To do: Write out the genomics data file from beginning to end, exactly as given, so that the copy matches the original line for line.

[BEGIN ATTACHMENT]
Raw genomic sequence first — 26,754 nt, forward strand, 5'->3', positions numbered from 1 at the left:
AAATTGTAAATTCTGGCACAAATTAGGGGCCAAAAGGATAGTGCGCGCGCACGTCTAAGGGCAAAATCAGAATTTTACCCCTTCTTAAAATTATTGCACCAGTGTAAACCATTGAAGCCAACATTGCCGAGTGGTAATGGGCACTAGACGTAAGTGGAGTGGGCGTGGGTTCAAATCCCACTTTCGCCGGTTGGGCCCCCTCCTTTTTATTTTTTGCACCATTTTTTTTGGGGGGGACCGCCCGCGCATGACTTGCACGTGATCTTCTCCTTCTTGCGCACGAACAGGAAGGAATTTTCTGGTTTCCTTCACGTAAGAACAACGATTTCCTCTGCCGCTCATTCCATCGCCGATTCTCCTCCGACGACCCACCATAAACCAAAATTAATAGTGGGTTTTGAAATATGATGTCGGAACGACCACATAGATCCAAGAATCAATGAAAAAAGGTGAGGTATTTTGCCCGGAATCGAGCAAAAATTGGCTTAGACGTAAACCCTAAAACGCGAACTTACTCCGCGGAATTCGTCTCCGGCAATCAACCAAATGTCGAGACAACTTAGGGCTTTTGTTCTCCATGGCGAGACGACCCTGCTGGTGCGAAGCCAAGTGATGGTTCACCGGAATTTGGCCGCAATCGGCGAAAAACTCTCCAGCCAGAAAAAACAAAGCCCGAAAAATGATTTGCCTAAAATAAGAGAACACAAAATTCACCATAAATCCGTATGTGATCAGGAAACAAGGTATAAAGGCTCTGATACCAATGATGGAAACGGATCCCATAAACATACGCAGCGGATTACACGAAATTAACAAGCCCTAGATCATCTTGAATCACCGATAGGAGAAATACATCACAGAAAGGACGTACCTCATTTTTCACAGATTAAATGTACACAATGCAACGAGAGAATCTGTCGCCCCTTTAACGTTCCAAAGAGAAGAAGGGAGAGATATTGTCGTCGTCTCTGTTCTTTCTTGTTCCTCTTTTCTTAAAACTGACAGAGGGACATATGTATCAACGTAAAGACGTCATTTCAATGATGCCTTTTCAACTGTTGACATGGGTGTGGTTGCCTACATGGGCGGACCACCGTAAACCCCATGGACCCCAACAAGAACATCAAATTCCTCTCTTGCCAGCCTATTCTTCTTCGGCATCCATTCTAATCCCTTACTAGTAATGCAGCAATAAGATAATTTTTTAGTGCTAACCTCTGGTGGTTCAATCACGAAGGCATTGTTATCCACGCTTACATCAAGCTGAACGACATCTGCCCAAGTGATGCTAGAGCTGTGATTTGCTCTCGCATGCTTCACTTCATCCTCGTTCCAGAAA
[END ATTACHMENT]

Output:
Raw genomic sequence first — 26,754 nt, forward strand, 5'->3', positions numbered from 1 at the left:
AAATTGTAAATTCTGGCACAAATTAGGGGCCAAAAGGATAGTGCGCGCGCACGTCTAAGGGCAAAATCAGAATTTTACCCCTTCTTAAAATTATTGCACCAGTGTAAACCATTGAAGCCAACATTGCCGAGTGGTAATGGGCACTAGACGTAAGTGGAGTGGGCGTGGGTTCAAATCCCACTTTCGCCGGTTGGGCCCCCTCCTTTTTATTTTTTGCACCATTTTTTTTGGGGGGGACCGCCCGCGCATGACTTGCACGTGATCTTCTCCTTCTTGCGCACGAACAGGAAGGAATTTTCTGGTTTCCTTCACGTAAGAACAACGATTTCCTCTGCCGCTCATTCCATCGCCGATTCTCCTCCGACGACCCACCATAAACCAAAATTAATAGTGGGTTTTGAAATATGATGTCGGAACGACCACATAGATCCAAGAATCAATGAAAAAAGGTGAGGTATTTTGCCCGGAATCGAGCAAAAATTGGCTTAGACGTAAACCCTAAAACGCGAACTTACTCCGCGGAATTCGTCTCCGGCAATCAACCAAATGTCGAGACAACTTAGGGCTTTTGTTCTCCATGGCGAGACGACCCTGCTGGTGCGAAGCCAAGTGATGGTTCACCGGAATTTGGCCGCAATCGGCGAAAAACTCTCCAGCCAGAAAAAACAAAGCCCGAAAAATGATTTGCCTAAAATAAGAGAACACAAAATTCACCATAAATCCGTATGTGATCAGGAAACAAGGTATAAAGGCTCTGATACCAATGATGGAAACGGATCCCATAAACATACGCAGCGGATTACACGAAATTAACAAGCCCTAGATCATCTTGAATCACCGATAGGAGAAATACATCACAGAAAGGACGTACCTCATTTTTCACAGATTAAATGTACACAATGCAACGAGAGAATCTGTCGCCCCTTTAACGTTCCAAAGAGAAGAAGGGAGAGATATTGTCGTCGTCTCTGTTCTTTCTTGTTCCTCTTTTCTTAAAACTGACAGAGGGACATATGTATCAACGTAAAGACGTCATTTCAATGATGCCTTTTCAACTGTTGACATGGGTGTGGTTGCCTACATGGGCGGACCACCGTAAACCCCATGGACCCCAACAAGAACATCAAATTCCTCTCTTGCCAGCCTATTCTTCTTCGGCATCCATTCTAATCCCTTACTAGTAATGCAGCAATAAGATAATTTTTTAGTGCTAACCTCTGGTGGTTCAATCACGAAGGCATTGTTATCCACGCTTACATCAAGCTGAACGACATCTGCCCAAGTGATGCTAGAGCTGTGATTTGCTCTCGCATGCTTCACTTCATCCTCGTTCCAGAAA